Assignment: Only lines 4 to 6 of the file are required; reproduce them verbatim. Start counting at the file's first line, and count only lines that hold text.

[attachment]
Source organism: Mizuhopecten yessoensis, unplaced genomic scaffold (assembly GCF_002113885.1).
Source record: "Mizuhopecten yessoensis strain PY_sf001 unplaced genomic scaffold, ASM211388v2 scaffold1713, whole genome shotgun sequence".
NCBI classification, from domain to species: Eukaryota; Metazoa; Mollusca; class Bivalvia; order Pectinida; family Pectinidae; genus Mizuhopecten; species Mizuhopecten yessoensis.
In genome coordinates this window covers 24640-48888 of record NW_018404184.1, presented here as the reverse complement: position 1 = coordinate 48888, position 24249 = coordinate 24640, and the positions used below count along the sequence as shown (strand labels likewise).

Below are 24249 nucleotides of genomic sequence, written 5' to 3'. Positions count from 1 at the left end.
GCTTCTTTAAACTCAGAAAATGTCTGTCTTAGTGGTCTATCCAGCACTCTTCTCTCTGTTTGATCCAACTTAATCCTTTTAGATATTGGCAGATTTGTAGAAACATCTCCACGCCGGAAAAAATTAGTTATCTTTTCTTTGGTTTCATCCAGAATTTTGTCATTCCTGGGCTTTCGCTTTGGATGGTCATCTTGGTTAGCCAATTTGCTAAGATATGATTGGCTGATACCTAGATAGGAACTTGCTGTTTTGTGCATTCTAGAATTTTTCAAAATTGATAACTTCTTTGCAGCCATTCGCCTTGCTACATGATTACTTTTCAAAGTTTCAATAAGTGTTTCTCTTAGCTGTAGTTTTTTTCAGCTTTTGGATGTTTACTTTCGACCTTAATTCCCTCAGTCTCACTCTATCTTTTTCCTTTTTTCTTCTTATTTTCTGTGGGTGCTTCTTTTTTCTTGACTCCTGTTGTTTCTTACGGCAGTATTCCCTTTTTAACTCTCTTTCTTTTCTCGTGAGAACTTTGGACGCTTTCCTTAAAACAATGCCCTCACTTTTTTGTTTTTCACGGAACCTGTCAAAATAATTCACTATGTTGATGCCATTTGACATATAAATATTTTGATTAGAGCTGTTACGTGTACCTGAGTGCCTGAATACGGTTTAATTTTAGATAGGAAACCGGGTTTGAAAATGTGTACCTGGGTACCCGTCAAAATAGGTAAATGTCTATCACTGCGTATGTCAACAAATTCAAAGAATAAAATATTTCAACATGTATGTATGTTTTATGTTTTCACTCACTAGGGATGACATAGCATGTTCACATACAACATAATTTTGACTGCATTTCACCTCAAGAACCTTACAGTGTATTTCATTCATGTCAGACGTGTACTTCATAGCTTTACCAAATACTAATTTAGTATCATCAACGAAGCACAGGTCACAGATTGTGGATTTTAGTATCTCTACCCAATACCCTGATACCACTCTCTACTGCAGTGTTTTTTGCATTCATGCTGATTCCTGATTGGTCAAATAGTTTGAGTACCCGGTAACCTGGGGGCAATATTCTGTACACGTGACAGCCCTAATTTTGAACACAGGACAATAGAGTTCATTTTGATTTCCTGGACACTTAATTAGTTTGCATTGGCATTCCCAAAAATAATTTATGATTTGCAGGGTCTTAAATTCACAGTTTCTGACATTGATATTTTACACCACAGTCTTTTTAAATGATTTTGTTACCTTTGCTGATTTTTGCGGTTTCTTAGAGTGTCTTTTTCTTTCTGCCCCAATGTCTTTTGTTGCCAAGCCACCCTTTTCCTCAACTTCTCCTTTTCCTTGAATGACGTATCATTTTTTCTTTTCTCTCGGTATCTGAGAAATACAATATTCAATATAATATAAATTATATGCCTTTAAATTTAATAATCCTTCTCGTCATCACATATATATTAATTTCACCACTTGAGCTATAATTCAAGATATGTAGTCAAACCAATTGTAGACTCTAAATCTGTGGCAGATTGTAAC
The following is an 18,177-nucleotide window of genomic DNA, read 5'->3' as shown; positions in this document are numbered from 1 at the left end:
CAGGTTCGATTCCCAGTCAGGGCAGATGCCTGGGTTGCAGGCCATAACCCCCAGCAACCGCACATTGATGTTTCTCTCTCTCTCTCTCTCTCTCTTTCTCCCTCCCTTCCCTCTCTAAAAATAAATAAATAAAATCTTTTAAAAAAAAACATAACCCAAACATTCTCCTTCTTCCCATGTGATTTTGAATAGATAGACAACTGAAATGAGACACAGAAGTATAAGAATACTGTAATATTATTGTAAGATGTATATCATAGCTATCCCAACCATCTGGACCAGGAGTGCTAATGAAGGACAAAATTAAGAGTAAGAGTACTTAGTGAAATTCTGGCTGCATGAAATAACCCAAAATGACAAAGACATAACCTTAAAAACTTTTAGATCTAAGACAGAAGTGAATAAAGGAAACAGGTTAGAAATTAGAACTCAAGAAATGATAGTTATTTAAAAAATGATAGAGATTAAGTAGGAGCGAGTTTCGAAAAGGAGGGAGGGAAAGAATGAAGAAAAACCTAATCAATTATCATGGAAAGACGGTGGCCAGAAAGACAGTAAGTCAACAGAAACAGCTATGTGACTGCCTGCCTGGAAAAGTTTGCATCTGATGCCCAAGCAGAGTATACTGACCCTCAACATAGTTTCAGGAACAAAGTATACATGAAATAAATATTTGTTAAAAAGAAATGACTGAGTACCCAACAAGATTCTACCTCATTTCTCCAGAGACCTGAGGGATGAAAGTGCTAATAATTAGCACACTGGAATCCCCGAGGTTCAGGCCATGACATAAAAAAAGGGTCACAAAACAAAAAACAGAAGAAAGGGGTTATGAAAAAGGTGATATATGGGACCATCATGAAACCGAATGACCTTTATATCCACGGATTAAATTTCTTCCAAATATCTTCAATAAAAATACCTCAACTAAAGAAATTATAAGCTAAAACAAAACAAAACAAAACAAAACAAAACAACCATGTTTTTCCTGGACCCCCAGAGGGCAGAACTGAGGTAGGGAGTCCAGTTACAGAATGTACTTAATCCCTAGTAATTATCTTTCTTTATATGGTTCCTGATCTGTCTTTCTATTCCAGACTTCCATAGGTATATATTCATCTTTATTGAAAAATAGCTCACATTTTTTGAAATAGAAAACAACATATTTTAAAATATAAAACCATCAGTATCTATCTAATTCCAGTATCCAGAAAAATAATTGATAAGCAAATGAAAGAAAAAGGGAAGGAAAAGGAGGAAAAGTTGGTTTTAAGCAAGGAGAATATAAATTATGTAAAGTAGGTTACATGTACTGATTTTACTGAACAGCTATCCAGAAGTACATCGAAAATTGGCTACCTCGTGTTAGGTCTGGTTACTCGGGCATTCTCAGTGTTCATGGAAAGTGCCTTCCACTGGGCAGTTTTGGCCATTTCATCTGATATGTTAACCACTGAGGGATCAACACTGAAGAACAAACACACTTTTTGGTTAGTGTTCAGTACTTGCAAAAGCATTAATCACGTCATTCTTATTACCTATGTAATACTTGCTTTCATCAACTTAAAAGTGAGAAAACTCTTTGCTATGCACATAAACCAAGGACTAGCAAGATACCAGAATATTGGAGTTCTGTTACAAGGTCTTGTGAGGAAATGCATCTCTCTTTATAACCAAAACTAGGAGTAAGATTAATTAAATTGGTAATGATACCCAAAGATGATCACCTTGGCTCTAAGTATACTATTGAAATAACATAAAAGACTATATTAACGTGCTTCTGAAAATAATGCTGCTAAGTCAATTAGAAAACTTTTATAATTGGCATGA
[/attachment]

In genome coordinates this window covers 24640-48888 of record NW_018404184.1, presented here as the reverse complement: position 1 = coordinate 48888, position 24249 = coordinate 24640, and the positions used below count along the sequence as shown (strand labels likewise).

Below are 24249 nucleotides of genomic sequence, written 5' to 3'. Positions count from 1 at the left end.
GCTTCTTTAAACTCAGAAAATGTCTGTCTTAGTGGTCTATCCAGCACTCTTCTCTCTGTTTGATCCAACTTAATCCTTTTAGATATTGGCAGATTTGTAGAAACATCTCCACGCCGGAAAAAATTAGTTATCTTTTCTTTGGTTTCATCCAGAATTTTGTCATTCCTGGGCTTTCGCTTTGGATGGTCATCTTGGTTAGCCAATTTGCTAAGATATGATTGGCTGATACCTAGATAGGAACTTGCTGTTTTGTGCATTCTAGAATTTTTCAAAATTGATAACTTCTTTGCAGCCATTCGCCTTGCTACATGATTACTTTTCAAAGTTTCAATAAGTGTTTCTCTTAGCTGTAGTTTTTTTCAGCTTTTGGATGTTTACTTTCGACCTTAATTCCCTCAGTCTCACTCTATCTTTTTCCTTTTTTCTTCTTATTTTCTGTGGGTGCTTCTTTTTTCTTGACTCCTGTTGTTTCTTACGGCAGTATTCCCTTTTTAACTCTCTTTCTTTTCTCGTGAGAACTTTGGACGCTTTCCTTAAAACAATGCCCTCACTTTTTTGTTTTTCACGGAACCTGTCAAAATAATTCACTATGTTGATGCCATTTGACATATAAATATTTTGATTAGAGCTGTTACGTGTACCTGAGTGCCTGAATACGGTTTAATTTTAGATAGGAAACCGGGTTTGAAAATGTGTACCTGGGTACCCGTCAAAATAGGTAAATGTCTATCACTGCGTATGTCAACAAATTCAAAGAATAAAATATTTCAACATGTATGTATGTTTTATGTTTTCACTCACTAGGGATGACATAGCATGTTCACATACAACATAATTTTGACTGCATTTCACCTCAAGAACCTTACAGTGTATTTCATTCATGTCAGACGTGTACTTCATAGCTTTACCAAATACTAATTTAGTATCATCAACGAAGCACAGGTCACAGATTGTGGATTTTAGTATCTCTACCCAATACCCTGATACCACTCTCTACTGCAGTGTTTTTTGCATTCATGCTGATTCCTGATTGGTCAAATAGTTTGAGTACCCGGTAACCTGGGGGCAATATTCTGTACACGTGACAGCCCTAATTTTGAACACAGGACAATAGAGTTCATTTTGATTTCCTGGACACTTAATTAGTTTGCATTGGCATTCCCAAAAATAATTTATGATTTGCAGGGTCTTAAATTCACAGTTTCTGACATTGATATTTTACACCACAGTCTTTTTAAATGATTTTGTTACCTTTGCTGATTTTTGCGGTTTCTTAGAGTGTCTTTTTCTTTCTGCCCCAATGTCTTTTGTTGCCAAGCCACCCTTTTCCTCAACTTCTCCTTTTCCTTGAATGACGTATCATTTTTTCTTTTCTCTCGGTATCTGAGAAATACAATATTCAATATAATATAAATTATATGCCTTTAAATTTAATAATCCTTCTCGTCATCACATATATATTAATTTCACCACTTGAGCTATAATTCAAGATATGTAGTCAAACCAATTGTAGACTCTAAATCTGTGGCAGATTGTAAC